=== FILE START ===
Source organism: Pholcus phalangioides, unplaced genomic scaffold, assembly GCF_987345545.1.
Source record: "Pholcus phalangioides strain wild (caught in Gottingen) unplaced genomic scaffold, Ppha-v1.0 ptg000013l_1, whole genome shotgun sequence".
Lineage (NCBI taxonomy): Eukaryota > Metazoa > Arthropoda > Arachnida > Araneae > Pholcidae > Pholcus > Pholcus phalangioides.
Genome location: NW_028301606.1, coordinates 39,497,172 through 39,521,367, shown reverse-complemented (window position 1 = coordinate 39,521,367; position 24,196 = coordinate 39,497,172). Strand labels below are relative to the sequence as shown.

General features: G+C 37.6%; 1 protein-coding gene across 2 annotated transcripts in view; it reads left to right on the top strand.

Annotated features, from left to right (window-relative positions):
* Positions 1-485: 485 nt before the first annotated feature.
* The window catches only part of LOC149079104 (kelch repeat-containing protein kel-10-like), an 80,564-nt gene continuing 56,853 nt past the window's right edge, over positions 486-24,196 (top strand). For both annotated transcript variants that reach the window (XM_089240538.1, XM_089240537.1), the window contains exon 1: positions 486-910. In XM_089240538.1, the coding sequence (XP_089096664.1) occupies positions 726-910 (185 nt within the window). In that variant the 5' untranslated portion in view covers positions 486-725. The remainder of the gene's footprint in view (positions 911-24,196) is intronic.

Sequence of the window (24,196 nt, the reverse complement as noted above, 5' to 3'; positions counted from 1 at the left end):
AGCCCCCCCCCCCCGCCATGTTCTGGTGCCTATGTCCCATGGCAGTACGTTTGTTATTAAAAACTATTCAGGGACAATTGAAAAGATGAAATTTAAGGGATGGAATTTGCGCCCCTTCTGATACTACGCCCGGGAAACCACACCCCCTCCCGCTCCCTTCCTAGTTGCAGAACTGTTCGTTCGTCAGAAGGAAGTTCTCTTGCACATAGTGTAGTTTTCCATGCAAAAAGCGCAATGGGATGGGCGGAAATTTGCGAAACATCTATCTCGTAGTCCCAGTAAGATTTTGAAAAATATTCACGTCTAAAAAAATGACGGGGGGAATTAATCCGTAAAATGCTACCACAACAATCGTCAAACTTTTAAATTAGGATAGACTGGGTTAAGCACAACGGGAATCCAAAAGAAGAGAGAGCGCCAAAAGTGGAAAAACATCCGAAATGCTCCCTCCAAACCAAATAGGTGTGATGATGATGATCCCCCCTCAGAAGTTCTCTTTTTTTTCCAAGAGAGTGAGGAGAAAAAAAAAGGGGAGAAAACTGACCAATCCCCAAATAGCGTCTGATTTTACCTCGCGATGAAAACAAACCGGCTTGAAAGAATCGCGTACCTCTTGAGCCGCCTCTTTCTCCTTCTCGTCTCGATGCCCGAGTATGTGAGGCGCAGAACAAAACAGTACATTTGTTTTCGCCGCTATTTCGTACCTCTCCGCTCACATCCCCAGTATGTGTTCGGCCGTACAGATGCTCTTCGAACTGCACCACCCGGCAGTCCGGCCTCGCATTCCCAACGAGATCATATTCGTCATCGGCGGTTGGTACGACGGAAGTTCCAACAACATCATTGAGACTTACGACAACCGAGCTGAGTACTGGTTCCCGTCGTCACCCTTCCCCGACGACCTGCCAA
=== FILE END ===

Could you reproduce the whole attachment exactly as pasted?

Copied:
Source organism: Pholcus phalangioides, unplaced genomic scaffold, assembly GCF_987345545.1.
Source record: "Pholcus phalangioides strain wild (caught in Gottingen) unplaced genomic scaffold, Ppha-v1.0 ptg000013l_1, whole genome shotgun sequence".
Lineage (NCBI taxonomy): Eukaryota > Metazoa > Arthropoda > Arachnida > Araneae > Pholcidae > Pholcus > Pholcus phalangioides.
Genome location: NW_028301606.1, coordinates 39,497,172 through 39,521,367, shown reverse-complemented (window position 1 = coordinate 39,521,367; position 24,196 = coordinate 39,497,172). Strand labels below are relative to the sequence as shown.

General features: G+C 37.6%; 1 protein-coding gene across 2 annotated transcripts in view; it reads left to right on the top strand.

Annotated features, from left to right (window-relative positions):
* Positions 1-485: 485 nt before the first annotated feature.
* The window catches only part of LOC149079104 (kelch repeat-containing protein kel-10-like), an 80,564-nt gene continuing 56,853 nt past the window's right edge, over positions 486-24,196 (top strand). For both annotated transcript variants that reach the window (XM_089240538.1, XM_089240537.1), the window contains exon 1: positions 486-910. In XM_089240538.1, the coding sequence (XP_089096664.1) occupies positions 726-910 (185 nt within the window). In that variant the 5' untranslated portion in view covers positions 486-725. The remainder of the gene's footprint in view (positions 911-24,196) is intronic.

Sequence of the window (24,196 nt, the reverse complement as noted above, 5' to 3'; positions counted from 1 at the left end):
AGCCCCCCCCCCCCGCCATGTTCTGGTGCCTATGTCCCATGGCAGTACGTTTGTTATTAAAAACTATTCAGGGACAATTGAAAAGATGAAATTTAAGGGATGGAATTTGCGCCCCTTCTGATACTACGCCCGGGAAACCACACCCCCTCCCGCTCCCTTCCTAGTTGCAGAACTGTTCGTTCGTCAGAAGGAAGTTCTCTTGCACATAGTGTAGTTTTCCATGCAAAAAGCGCAATGGGATGGGCGGAAATTTGCGAAACATCTATCTCGTAGTCCCAGTAAGATTTTGAAAAATATTCACGTCTAAAAAAATGACGGGGGGAATTAATCCGTAAAATGCTACCACAACAATCGTCAAACTTTTAAATTAGGATAGACTGGGTTAAGCACAACGGGAATCCAAAAGAAGAGAGAGCGCCAAAAGTGGAAAAACATCCGAAATGCTCCCTCCAAACCAAATAGGTGTGATGATGATGATCCCCCCTCAGAAGTTCTCTTTTTTTTCCAAGAGAGTGAGGAGAAAAAAAAAGGGGAGAAAACTGACCAATCCCCAAATAGCGTCTGATTTTACCTCGCGATGAAAACAAACCGGCTTGAAAGAATCGCGTACCTCTTGAGCCGCCTCTTTCTCCTTCTCGTCTCGATGCCCGAGTATGTGAGGCGCAGAACAAAACAGTACATTTGTTTTCGCCGCTATTTCGTACCTCTCCGCTCACATCCCCAGTATGTGTTCGGCCGTACAGATGCTCTTCGAACTGCACCACCCGGCAGTCCGGCCTCGCATTCCCAACGAGATCATATTCGTCATCGGCGGTTGGTACGACGGAAGTTCCAACAACATCATTGAGACTTACGACAACCGAGCTGAGTACTGGTTCCCGTCGTCACCCTTCCCCGACGACCTGCCAA